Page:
I don’t want to focus on the negatives, though. One of the achievements of the book is that Ms. Brooks puts what really ought to be preposterously artificial characters (the neurosurgeon single mother, the Moslem girl who happens to have been trained in figurative illustration, the girl who runs away to join the partisans) into stories that make them devices for illuminating places and moments, and the ideas that those places and moments instill in their people and in us. And, in the end, the way in which we surprise ourselves by how fiercely we cling to the remnants of those places and moments, whether we understand them or not.

OK, I was going to focus on the positives, because I really like the book, but I have to point this out, as it’s one of those things about reading that I think y’all probably experience as well: when Our Hero comes to Boston, she mentions (a) the incredibly tight security at the Fogg, and (2) going to Widener to look up some general biographical information on a contemporary artist. No! No, no, no! First of all, the Fogg (and I was there often in 1996, when Our Hero visits) has no more security than the average university museum, which is to say, barely any at all. Not for looking at the art, not for going back through to the offices, and very little for visiting the Fine Arts library which is in the building. And more important, if you had trouble getting into the Fogg, which you wouldn’t, you would never, ever get your nose into Widener. I’m sorry, you just wouldn’t. And that, by the way, is leaving aside that in between the two, she visits both Longwood (where Mass General is mistakenly placed) and Brookline. If she is staying on that side of the river, she would be much better off going to either BU or the BPL for her quick research. Or, if you were staying in Cambridge you might go to the Fine Arts Library, because—remember?—the Fine Arts library is in the Fogg building, and it would be very easy to look up some biographical information about a contemporary artist in that library, and very difficult indeed to look that information up in Widener. Even if, as an independent scholar working on a project for the UN, you could get in to the stacks, which you couldn’t. It’s an incredibly minor point, and yet it kicked me right out of the book, and is one of the things I will remember most clearly. What’s up with that?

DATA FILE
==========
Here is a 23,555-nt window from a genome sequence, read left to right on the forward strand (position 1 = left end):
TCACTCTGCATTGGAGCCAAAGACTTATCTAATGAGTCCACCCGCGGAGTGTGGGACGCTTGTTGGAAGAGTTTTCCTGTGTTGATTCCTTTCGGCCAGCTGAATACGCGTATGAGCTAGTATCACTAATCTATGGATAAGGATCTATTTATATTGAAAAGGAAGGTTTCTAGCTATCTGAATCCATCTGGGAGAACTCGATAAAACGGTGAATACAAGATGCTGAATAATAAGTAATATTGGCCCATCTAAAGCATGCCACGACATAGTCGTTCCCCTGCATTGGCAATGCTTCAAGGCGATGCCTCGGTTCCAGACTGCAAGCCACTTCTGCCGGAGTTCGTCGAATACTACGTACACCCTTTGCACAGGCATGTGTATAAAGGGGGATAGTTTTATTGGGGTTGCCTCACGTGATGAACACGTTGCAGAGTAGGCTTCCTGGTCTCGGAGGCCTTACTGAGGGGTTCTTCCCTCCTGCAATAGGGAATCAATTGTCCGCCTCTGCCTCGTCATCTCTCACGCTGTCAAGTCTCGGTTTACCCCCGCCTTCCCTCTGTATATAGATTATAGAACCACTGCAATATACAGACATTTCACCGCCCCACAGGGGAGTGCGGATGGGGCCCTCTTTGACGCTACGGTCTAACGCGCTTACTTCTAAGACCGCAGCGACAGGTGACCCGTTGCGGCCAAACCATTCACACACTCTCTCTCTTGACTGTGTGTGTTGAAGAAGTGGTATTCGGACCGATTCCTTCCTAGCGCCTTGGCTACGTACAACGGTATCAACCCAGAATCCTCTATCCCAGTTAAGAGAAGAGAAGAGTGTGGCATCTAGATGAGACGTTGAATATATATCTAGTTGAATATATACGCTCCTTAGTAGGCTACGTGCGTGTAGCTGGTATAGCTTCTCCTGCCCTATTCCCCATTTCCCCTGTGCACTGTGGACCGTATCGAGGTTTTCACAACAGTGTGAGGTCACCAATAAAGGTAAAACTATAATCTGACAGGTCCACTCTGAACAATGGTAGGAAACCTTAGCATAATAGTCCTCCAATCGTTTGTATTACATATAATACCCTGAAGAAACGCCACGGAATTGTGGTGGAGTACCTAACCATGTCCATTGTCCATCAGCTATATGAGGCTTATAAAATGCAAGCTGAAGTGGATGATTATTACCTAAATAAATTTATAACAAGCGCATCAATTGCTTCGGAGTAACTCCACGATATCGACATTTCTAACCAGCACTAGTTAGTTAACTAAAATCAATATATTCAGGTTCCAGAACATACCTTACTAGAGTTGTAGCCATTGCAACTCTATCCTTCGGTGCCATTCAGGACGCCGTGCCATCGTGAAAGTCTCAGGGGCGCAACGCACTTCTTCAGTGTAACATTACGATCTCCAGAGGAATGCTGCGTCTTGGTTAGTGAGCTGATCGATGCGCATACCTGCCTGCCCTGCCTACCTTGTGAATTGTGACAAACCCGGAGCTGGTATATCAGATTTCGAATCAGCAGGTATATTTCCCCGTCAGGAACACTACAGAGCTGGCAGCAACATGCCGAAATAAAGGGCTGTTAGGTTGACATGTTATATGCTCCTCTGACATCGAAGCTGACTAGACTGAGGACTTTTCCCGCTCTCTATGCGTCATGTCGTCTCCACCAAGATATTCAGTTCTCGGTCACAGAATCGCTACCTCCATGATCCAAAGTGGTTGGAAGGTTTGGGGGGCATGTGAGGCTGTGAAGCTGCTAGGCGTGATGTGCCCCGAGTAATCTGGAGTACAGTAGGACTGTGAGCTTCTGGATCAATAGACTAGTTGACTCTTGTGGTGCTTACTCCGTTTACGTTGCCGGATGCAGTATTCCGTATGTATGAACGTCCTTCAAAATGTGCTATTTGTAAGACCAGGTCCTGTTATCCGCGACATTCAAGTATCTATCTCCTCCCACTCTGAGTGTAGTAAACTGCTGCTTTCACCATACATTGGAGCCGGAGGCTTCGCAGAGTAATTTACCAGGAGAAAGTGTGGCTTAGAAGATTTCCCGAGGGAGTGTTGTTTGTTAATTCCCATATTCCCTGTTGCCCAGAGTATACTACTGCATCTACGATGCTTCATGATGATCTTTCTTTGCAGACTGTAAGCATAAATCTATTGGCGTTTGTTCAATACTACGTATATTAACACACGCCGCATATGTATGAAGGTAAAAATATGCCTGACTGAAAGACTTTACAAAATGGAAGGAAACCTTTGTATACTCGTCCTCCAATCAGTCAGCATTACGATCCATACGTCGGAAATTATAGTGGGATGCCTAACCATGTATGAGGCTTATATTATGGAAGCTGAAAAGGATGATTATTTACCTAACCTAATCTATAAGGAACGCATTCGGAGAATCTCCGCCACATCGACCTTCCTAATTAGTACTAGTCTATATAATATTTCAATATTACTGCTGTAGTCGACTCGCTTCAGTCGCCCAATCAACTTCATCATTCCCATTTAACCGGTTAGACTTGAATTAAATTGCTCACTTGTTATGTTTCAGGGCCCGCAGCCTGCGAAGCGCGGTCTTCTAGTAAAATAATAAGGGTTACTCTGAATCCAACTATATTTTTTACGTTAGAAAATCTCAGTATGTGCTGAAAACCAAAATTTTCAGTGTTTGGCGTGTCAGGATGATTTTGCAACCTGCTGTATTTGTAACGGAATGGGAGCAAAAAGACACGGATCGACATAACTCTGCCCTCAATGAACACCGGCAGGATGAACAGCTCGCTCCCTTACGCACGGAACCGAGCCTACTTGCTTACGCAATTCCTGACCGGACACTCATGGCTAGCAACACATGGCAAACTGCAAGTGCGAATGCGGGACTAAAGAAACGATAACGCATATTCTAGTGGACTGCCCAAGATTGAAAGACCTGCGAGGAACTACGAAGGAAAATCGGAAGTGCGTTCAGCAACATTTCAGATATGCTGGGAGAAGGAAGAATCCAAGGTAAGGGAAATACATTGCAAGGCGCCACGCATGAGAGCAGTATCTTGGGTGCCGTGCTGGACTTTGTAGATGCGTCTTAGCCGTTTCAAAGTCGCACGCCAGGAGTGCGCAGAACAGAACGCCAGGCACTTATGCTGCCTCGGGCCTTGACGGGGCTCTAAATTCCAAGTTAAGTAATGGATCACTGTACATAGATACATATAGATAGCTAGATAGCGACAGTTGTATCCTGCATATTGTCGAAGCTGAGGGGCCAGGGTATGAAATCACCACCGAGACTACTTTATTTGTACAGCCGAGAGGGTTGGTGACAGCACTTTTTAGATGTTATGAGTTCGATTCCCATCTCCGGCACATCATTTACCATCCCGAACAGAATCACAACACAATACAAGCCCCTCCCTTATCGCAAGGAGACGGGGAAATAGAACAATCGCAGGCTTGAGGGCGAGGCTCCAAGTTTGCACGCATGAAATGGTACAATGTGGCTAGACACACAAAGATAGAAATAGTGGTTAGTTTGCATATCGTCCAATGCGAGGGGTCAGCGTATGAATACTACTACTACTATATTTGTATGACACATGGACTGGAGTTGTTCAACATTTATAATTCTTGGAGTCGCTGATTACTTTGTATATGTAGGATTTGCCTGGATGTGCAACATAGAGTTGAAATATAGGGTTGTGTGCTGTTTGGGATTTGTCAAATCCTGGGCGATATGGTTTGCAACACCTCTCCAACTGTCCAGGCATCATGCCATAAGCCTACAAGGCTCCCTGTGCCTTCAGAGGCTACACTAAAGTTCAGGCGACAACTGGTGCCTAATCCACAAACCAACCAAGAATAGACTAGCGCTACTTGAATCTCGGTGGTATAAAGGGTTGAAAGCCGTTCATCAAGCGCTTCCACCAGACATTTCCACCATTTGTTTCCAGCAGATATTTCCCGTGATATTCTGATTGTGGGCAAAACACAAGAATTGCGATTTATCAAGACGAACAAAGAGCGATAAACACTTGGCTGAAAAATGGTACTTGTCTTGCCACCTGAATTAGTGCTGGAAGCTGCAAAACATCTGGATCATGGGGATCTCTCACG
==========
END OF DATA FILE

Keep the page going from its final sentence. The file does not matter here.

Tolerabimus quod tolerare debemus,